Staying ahead in a low-cost world

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The Independent Online
Will the entry of new competitors into the 'industrial' world make it difficult for the mature economies to grow as rapidly in the 1990s as they have in the past? Will this make it more difficult for companies in North America, Europe and Japan to deliver substantial increases in profits in the years ahead?

These are important questions at two levels. There is an obvious significance for financial markets in company profitability, as the present high price/earnings ratios can only be justified by a sustained increase in profits and dividends. But there is a wider significance for the living standards in the developed world. The only way countries can justify paying people wages 10 or more times the levels of those in the new industrial nations like China, is if we can manage to restructure our companies so that they add sufficient value to their products and services to justify our labour costs.

In other words, they have to be able to increase profits despite the challenge from low-cost nations.

The equity strategy team at Goldman Sachs have had a crack at trying to answer these questions in their latest paper. Their approach is to try to isolate the boost to profits that companies in the US, Japan, Germany, France and the UK have achieved by restructuring, rather than the boost expected for purely cyclical reasons. It is a fairly simple mathematical exercise, but the issue is so important it deserves a wider airing.

Goldman estimates that in the US the restructuring bonus - the gain in earnings not explained by the rise in general demand - is equivalent to 3.3 per cent of profits. In the UK it is 2.1 per cent and in France 1.5 per cent. In Germany and Japan, however, there is no bonus: there is a negative 0.5 per cent impact on profits in Germany and a negative 1.1 per cent in Japan. In other words, companies there are less profitable than they 'ought', given the position in the economic cycle.

What should one read into this? One explanation that would square with the anecdotal evidence from companies, and which would intuitively make sense, is that the US, UK and France are further down the restructuring path than Germany or Japan. The discipline of the financial markets that forced the US and UK in particular to restructure early has given these countries greater potential to boost profits as demand recovers.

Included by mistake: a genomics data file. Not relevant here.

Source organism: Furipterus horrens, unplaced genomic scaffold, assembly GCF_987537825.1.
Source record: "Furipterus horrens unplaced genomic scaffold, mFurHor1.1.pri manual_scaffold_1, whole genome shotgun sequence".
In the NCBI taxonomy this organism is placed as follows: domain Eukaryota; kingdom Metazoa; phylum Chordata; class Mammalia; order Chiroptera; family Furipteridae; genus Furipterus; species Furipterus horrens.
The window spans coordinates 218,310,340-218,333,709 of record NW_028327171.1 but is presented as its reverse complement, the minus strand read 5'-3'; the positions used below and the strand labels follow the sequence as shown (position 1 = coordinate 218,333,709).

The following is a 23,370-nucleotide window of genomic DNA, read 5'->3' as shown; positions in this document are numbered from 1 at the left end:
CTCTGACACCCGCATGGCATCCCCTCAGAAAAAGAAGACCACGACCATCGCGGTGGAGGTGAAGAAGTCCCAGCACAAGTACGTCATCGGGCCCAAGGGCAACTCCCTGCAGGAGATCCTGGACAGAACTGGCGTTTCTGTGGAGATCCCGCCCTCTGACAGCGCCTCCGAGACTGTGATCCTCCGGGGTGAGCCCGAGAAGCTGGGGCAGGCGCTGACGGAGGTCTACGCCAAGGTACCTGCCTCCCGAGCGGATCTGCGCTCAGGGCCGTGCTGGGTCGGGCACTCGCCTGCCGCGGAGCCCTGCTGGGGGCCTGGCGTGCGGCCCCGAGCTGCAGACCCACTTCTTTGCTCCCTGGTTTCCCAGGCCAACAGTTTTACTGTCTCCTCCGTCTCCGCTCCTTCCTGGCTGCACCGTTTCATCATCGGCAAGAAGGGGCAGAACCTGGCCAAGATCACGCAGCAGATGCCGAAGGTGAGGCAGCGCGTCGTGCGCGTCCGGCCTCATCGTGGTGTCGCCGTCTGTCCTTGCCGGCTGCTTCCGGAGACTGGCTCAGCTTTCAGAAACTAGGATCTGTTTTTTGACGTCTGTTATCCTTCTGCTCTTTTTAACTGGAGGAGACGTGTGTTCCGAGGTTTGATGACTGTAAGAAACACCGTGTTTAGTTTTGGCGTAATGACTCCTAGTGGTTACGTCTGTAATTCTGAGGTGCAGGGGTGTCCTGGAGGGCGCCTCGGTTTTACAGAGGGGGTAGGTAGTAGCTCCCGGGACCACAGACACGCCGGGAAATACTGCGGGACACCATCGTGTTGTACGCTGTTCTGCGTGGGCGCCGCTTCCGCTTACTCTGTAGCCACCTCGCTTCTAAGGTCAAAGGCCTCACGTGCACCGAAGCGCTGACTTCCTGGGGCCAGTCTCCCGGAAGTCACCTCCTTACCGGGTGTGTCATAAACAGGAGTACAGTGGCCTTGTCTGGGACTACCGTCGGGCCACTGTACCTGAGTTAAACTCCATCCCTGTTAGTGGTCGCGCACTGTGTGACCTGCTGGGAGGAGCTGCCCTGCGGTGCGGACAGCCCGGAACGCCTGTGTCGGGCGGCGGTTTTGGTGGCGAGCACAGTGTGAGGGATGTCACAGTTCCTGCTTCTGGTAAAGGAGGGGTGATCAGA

What of Japan and Germany? The analysis tries to adjust for the position of the countries in the economic cycle, but naturally the fact that the economic downturn struck the US and UK earlier has meant that these two countries ought to be further along the path. Great attention is being paid to the way German industry in particular is reorganising itself, and in the past Japanese industry has proved adept at combating its high-cost environment. But Goldman argues we may not see the benefits of German restructuring until 1995.

There are market implications in this. Looking at the next few months, companies in the US, UK and France may be able to produce better than expected profits. As demand picks up there should be an additional gearing effect: if a company can make good money when it is running at 75 per cent capacity, it ought to be very profitable at 85 per cent capacity. If this argument is right, it would justify to some extent the high rating of US (and to a lesser extent UK) equities at this stage of the cycle.

The wider conclusion would be that there are ways in which companies in mature developed countries can adapt to compete. By 'downsizing', 'rightsizing' or whatever euphemism one chooses, the corporate sector can continue to be profitable. In a way this is encouraging; the reverse would be really worrying. But such a conclusion says nothing about the ways in which the displaced labour will find new jobs. The US economy has been successful in creating jobs, though it has done so more slowly than in previous recoveries. The UK, too, is creating new jobs at an earlier stage in this economic cycle than it has in past ones.

But in both countries the new jobs are different in that they tend to offer less security, may offer lower wages, and are frequently part-time. There is little alternative for companies faced with the challenge from low-wage economies but to respond in the way they have, and arguably getting restructuring over early will be less painful than delaying the process. But the Goldman analysis only paints half the picture: even if companies do the 'right' thing, costs have to be carried elsewhere.

That is not a criticism. The really useful aspect of this work should be to focus minds on the whole restructuring process. The downsizing of industry is the more obvious feature of economic reconstruction. The more interesting side is the new way in which sophisticated economies are employing people: how they are absorbing labour displaced by newly industrialised countries. That is where the debate should now go.